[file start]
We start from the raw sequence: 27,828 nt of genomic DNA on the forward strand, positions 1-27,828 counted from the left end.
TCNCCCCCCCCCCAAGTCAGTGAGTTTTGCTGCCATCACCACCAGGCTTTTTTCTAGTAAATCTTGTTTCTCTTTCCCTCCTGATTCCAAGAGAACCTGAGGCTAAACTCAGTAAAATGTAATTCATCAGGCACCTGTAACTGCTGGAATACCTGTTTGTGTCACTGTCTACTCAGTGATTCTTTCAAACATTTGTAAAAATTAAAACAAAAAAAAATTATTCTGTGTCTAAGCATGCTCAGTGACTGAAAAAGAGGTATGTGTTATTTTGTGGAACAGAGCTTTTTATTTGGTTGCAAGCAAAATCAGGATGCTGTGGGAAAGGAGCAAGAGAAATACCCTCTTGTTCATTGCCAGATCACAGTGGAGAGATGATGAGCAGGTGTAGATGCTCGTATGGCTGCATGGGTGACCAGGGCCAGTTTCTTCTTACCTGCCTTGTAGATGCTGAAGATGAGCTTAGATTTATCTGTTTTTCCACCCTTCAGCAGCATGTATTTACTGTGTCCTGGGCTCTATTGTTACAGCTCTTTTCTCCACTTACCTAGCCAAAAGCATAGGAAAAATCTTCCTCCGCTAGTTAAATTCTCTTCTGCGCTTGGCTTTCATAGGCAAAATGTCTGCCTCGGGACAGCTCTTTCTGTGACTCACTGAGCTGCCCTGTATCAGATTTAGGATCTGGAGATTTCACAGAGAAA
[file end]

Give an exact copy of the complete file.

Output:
We start from the raw sequence: 27,828 nt of genomic DNA on the forward strand, positions 1-27,828 counted from the left end.
TCNCCCCCCCCCCAAGTCAGTGAGTTTTGCTGCCATCACCACCAGGCTTTTTTCTAGTAAATCTTGTTTCTCTTTCCCTCCTGATTCCAAGAGAACCTGAGGCTAAACTCAGTAAAATGTAATTCATCAGGCACCTGTAACTGCTGGAATACCTGTTTGTGTCACTGTCTACTCAGTGATTCTTTCAAACATTTGTAAAAATTAAAACAAAAAAAAATTATTCTGTGTCTAAGCATGCTCAGTGACTGAAAAAGAGGTATGTGTTATTTTGTGGAACAGAGCTTTTTATTTGGTTGCAAGCAAAATCAGGATGCTGTGGGAAAGGAGCAAGAGAAATACCCTCTTGTTCATTGCCAGATCACAGTGGAGAGATGATGAGCAGGTGTAGATGCTCGTATGGCTGCATGGGTGACCAGGGCCAGTTTCTTCTTACCTGCCTTGTAGATGCTGAAGATGAGCTTAGATTTATCTGTTTTTCCACCCTTCAGCAGCATGTATTTACTGTGTCCTGGGCTCTATTGTTACAGCTCTTTTCTCCACTTACCTAGCCAAAAGCATAGGAAAAATCTTCCTCCGCTAGTTAAATTCTCTTCTGCGCTTGGCTTTCATAGGCAAAATGTCTGCCTCGGGACAGCTCTTTCTGTGACTCACTGAGCTGCCCTGTATCAGATTTAGGATCTGGAGATTTCACAGAGAAA